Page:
Wild Foraging for Food – Part 1

Thursday 6 June saw our first visit to Harehope Quarry near Frosterley, with Bruce from Wild North Discovery. The plan was for a group of 15 women from the Angelou Centre, Newcastle to visit to quarry to find out about wild foraging, which wild foods were on our doorsteps and safe enough to eat. As it happened, only 6 women could make the visits but this turned out to be a great opportunity for the support workers from the centre as well as some of the women on the Black Women’s Leadership Programme to bond and explore together.

Walking out from the classroom purposely built at the head of the quarry for schools and community groups to use, we were first met with wild marjoram, from the oregano family of herbs.
This was a peppery spicy leaf which will taste good within a flat bread.

We learnt about property rights. Within the quarry we did have permission to be picking wild food. Usually on common grounds it is legal to pick plants which are above the ground. Occasionally a landowner may refuse as the land is still theirs. However,  any uprooting of plants is not allowed. Permission has to sort at all times for uprooting a plant as this is a criminal offence to do so and prosecution could follow.

Moving through the quarry along the waterlogged ground, we came across water mint. Water mint can be crushed and smelt and eaten and has a much fresher and sharper taste than the other mints you could buy in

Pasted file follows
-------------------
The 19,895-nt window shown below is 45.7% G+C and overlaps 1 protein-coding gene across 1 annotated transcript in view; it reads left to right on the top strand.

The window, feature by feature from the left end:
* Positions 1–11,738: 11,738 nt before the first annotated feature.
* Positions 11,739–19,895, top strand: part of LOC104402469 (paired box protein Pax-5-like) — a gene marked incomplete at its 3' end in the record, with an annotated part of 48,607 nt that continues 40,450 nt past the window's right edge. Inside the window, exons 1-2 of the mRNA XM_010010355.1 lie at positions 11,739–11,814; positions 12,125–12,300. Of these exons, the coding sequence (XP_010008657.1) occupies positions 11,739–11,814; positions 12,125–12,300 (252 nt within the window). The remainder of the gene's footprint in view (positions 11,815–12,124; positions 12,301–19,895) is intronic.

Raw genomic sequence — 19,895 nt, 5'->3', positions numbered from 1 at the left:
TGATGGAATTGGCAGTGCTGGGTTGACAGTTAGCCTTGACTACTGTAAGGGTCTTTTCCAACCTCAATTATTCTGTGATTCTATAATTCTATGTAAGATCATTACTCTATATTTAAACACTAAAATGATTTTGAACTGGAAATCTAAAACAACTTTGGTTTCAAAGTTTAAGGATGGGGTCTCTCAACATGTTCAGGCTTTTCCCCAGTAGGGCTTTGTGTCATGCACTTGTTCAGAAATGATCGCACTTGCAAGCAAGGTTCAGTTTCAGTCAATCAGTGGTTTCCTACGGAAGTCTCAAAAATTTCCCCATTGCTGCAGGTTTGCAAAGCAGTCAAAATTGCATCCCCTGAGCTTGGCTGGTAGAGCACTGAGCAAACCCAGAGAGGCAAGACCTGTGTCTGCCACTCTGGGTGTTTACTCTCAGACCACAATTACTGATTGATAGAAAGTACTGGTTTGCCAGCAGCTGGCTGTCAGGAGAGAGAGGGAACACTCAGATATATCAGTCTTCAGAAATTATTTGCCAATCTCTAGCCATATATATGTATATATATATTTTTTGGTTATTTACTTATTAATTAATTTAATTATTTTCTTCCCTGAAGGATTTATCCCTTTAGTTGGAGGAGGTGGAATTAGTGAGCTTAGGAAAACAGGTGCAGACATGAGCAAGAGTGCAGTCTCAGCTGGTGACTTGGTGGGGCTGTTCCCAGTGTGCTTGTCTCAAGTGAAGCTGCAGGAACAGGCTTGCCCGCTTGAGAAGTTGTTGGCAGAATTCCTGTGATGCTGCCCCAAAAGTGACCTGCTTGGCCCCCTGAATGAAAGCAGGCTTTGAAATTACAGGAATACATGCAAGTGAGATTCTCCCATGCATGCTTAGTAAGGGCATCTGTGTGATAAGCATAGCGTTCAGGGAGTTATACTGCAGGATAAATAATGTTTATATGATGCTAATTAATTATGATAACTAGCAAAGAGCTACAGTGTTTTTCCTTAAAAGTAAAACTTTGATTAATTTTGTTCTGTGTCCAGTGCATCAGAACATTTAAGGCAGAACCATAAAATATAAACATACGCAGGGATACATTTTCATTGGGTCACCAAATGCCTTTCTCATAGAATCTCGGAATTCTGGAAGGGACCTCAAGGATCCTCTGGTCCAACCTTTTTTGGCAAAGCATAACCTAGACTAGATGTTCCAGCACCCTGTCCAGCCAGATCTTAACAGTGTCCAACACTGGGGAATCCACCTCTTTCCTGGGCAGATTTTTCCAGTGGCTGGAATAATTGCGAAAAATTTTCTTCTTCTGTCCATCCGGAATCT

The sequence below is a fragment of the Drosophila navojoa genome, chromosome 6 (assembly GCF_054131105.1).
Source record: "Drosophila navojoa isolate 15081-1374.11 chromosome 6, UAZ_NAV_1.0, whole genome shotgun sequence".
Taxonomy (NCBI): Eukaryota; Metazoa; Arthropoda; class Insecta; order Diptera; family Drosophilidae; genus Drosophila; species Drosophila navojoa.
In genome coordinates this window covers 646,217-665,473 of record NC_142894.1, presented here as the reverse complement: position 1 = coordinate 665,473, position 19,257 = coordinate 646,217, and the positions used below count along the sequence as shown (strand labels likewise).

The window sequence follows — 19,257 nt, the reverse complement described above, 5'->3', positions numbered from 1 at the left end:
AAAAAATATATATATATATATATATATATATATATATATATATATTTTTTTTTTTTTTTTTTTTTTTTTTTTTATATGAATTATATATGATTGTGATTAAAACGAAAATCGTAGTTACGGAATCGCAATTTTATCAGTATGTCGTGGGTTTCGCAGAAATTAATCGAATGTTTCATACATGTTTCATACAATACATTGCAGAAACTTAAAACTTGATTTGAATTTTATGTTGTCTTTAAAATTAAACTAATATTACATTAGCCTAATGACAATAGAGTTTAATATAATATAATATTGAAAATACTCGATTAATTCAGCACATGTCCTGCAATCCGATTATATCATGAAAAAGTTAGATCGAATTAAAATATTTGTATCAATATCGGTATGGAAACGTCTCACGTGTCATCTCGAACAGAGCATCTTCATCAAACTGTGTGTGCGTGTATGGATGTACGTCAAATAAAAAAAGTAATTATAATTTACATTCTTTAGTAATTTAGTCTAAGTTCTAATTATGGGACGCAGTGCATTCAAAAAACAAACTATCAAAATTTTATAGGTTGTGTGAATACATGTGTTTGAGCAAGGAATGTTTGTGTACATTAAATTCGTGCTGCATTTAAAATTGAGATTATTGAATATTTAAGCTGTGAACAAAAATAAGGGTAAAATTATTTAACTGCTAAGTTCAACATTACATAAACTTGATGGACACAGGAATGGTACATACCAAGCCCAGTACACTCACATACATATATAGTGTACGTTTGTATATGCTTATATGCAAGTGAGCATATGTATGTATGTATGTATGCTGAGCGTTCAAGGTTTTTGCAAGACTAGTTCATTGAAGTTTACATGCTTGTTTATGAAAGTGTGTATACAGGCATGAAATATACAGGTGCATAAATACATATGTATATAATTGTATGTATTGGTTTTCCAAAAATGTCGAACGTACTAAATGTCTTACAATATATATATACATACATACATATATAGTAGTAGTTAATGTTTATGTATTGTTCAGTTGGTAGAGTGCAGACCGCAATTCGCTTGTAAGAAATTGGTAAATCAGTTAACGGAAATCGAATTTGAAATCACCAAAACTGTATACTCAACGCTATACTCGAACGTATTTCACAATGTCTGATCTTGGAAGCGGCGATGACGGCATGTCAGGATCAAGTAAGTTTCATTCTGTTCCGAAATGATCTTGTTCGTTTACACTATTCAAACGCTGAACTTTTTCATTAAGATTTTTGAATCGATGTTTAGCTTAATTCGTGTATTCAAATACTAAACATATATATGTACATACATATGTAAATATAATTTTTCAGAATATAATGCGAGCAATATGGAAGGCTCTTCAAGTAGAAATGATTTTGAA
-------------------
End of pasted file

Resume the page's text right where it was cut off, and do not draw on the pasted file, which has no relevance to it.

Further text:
IMG_0541the shops. These mints have been cultivated to suit people’s palettes and tastes, taking away a lot of the aliveness of wild mint. 












Crossing over the steam, we came across a big patch of wild garlic with burdock. Burdock with it’s thick stem and big flowers can be used in salads, adding a crunch as well as a taste like water chestnuts. This plant is best eaten in a few weeks of growth as the bigger and larger it grows the tougher and woody to taste it becomes.


This time of year is when the wild garlic is just on the turn after enjoying infusing the whole forest floor with its pungent smell for most of Spring. Sharp and sometimes an irritant to the nose, if inhaled too much, wild garlic is a free means of adding flavour and nutrients to any soup or salad. Both the fresh green leaves like long tongues, and the seeds can be used. Stay away from the leaves turning yellow as they are losing their freshness and luscious taste.

To be continued … Part 2